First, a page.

9. Use salt sparingly

Use small amounts of salt in food preparation and avoid the use of extra salt at the table. Rather use herbs, salt-free spices and flavourings. Also avoid processed foods with a high salt content.

10. Use food and drinks containing sugar sparingly and not between meals

Sugar is rich in energy, but it contains no other nutrients and can cause obesity if eaten in excess or with fatty foods. Choose foods and drinks with little or no sugar and avoid consuming sweet food and drinks between meals as this can cause tooth decay.

11. If you drink alcohol, drink sensibly

Alcohol is high in energy and contains no other nutrients. You don't have to drink alcohol, but if you do, only drink moderately (one drink for women and two drinks for men per day). A standard drink is classified as one can of beer, one tot of spirits, 125ml of wine and 60ml sherry.

General tips on how to apply the guidelines:

 


FOOD ITEM


EAT MORE


EAT LESS

Dairy products


Skimmed milk and -powder (e.g. Elite, Protea and Farmer's Pride), low-fat buttermilk, low-fat yoghurt and low-fat or fat-free cottage cheese. The following cheeses can be used in moderate amounts: Ricotta, Mozzarella, feta, soft goat's cheese, low-fat cheese and low-fat cheese spread.



Full-cream milk and -powder, evaporated milk and condensed milk. Milk mixtures and coffee creamers. Ice cream, sorbet and full-cream cheese (e.g. cream cheese, Cheddar, Gouda, Edam, Tussers, blue cheese, hard goat's cheese, Cheshire, Emmenthal and Parmesan).

Meat
(Replace meat more frequently with fish, chicken and legumes such as peas, beans, lentils and soy).

Lean meats (e.g. lean lamb, beef and pork), preferably beef and veal. Remove all visible fat before cooking.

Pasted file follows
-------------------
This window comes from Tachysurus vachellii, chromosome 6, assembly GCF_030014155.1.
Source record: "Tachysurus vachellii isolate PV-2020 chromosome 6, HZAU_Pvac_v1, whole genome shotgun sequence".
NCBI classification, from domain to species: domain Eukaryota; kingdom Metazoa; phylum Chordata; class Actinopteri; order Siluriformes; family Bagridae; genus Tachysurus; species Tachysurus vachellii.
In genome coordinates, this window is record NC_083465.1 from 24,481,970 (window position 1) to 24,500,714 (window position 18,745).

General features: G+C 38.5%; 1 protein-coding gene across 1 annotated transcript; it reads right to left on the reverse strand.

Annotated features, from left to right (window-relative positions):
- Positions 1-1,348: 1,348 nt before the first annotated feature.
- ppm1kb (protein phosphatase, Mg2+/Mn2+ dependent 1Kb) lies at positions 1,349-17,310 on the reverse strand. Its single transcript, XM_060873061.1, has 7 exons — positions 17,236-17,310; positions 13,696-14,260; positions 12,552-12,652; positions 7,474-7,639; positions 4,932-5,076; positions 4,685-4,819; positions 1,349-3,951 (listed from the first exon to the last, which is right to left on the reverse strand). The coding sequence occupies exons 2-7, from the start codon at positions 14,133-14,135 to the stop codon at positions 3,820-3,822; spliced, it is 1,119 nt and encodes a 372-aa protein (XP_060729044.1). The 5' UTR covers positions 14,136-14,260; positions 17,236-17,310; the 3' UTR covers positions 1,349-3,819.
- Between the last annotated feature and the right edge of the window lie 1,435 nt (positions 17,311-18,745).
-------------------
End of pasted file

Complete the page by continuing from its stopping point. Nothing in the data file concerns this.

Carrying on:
Meat fat, sausage, bacon, offal and organ meat (e.g. liver, kidney, heart, brain, marrow and tongue).

Processed cold meats and sausage (polony, salami, viennas).

Poultry and game


Chicken, turkey and ostrich (without the skin and especially the white meat)

Poultry skin.

Duck and goose.

Fish and seafood



Any type of fish, especially moderate to fatty fish (e.g. tuna, mackerel, cob, anchovies, haddock, flounder, salmon, trout and sardines). Crayfish, oysters, mussels, crab and abalone.

Any fish that's been cooked/fried in oil and/or crumbed.

Caviar and calamari.

Fats
(Always use all types of fat in moderation)


Canola margarine and oil. Olive oil, olives, nuts and avocado. Reduced-oil mayonnaise or salad cream. Poli-unsaturated margarine and sunflower oil.


Butter, cream, normal full-cream mayonnaise, coffee creamers, hard margarine, heated sunflower oil, coconut, palm oil (the fat in creamers) and coco butter (the fat in chocolate).

Nuts



Allowed in moderate amounts (5-8 nuts instead of 5ml fat/oil). Opt for unsalted options.

Avoid nuts and peanuts if you are overweight.

Vegetables and fruit
(At least 4-5 portions per day)

Any vegetable or fruit, especially dark green or dark yellow vegetables, and those rich in vitamin C.


Limit your intake of avocado if you're overweight. Use it instead of margarine on bread (5g margarine = 30g avocado or 8 olives).

Don't cook vegetables with fat and sugar or white sauce and cheese.

Bread and cereals


Give preference to whole-wheat and unrefined cereal products (e.g. high-fibre cereals) and use brown rice, whole-wheat pasta, lentils or samp instead of rice.


Limit your intake of refined carbohydrates (e.g. sugar, sweets, honey, jam, white bread, cake, tart, pies, desserts and rich dessert sauces).

Drinks


Coffee and tea with skim milk and no added sugar. A maximum of 3-4 cups of coffee and 2 alcoholic drinks can be used per day.


Avoid or limit fruit juices, alcoholic drinks and normal cold drinks (cordeals and carbonated drinks) if overweight.


- Information supplied by the Nutrition Information Centre University of Stellenbosch (Nicus)

(Picture: Man enjoying meal from Shutterstock)